President Joko Widodo on Wednesday expressed deep regret for gross human rights abuses during Indonesia’s tumultuous postcolonial past, dating back to the massacre of suspected communists and sympathizers in the mid-1960s.
At least half a million people died, some historians and activists say, in the violence that began in late 1965 when the military launched a purge of communists they said were plotting a coup.
A million or more people were imprisoned on suspicion of being communists during the crackdown, and in 1967 General Suharto overthrew President Sukarno, Indonesia’s independence leader, and led the largest Muslim-majority country in the world for three decades.
Widodo, popularly known as Jokowi, recently received a report from a team he appointed last year to investigate Indonesia’s bloody history, after promising to look into the matter when he came to power in 2014.
He cited 11 other rights-related incidents, covering a period between 1965 and 2003, including the murder and abduction of students blamed on security forces during protests against Suharto’s autocratic rule in the late 1990s.
“As head of state, I recognize that there have been gross human rights violations that have occurred in many events,” Widodo said.
“And I deeply regret that these violations have occurred.”
Around 1,200 people were also killed in 1998 riots often targeting the Chinese community, a minority sometimes resented for their perceived wealth.
Jokowi said the government would seek to restore victims’ rights “fairly and wisely without denying judicial resolution”, although he did not specify how.
He also cited rights abuses in the restive Papua region and during an insurgency in Aceh province.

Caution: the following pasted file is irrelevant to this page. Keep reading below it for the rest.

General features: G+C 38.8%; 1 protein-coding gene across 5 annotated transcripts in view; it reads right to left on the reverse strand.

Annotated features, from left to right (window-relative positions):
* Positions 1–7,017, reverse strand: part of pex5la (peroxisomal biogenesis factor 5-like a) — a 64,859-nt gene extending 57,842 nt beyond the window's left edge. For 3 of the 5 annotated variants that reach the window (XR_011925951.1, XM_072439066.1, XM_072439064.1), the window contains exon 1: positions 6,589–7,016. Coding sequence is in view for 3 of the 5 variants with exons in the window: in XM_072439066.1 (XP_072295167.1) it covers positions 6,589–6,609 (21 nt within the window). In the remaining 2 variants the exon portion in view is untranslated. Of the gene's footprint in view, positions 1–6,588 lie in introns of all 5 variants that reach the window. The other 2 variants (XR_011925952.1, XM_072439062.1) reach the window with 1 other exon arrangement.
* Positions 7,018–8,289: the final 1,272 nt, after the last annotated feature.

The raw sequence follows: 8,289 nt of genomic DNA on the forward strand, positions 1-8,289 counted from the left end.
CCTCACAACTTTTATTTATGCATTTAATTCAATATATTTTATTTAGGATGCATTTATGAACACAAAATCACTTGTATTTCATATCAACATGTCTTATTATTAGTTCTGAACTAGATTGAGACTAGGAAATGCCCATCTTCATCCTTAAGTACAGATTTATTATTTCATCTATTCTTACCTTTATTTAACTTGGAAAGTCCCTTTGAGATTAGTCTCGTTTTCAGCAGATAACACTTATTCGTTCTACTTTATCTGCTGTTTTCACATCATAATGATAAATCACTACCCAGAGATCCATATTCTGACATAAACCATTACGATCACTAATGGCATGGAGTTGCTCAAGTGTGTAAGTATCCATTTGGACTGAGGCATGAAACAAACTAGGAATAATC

Victims, their relatives and rights groups questioned whether Jokowi’s government was serious about holding anyone accountable for past atrocities.
Rights activists note that the attorney general’s office, charged with investigating rights abuses, has often dismissed such cases.
“For me… what is important is that the president gives assurances that gross rights violations will not happen again by trying the alleged perpetrators in court,” said retired civil servant Maria Catarina. Sumarsih, whose son Wawan was shot dead in 1998 while helping an injured student.
Usman Hamid of Amnesty International said victims should receive reparations and that serious past crimes should be resolved “through judicial means”.
Winarso, coordinator of a group that cares for survivors of the 1965 bloodshed, said that even if the president’s recognition was insufficient, it could open a space for discussion of the massacres.
“If President Jokowi is serious about past human rights violations, he should first order the government to investigate these massacres, document the mass graves and trace their families, match the graves and their families, and to set up a commission to decide what to do next,” said Andreas Harsono, Indonesia researcher at Human Rights Watch.
Jokowi’s administration has come under fire for its commitment to human rights after parliament last month ratified a controversial penal code that critics say undermines civil liberties.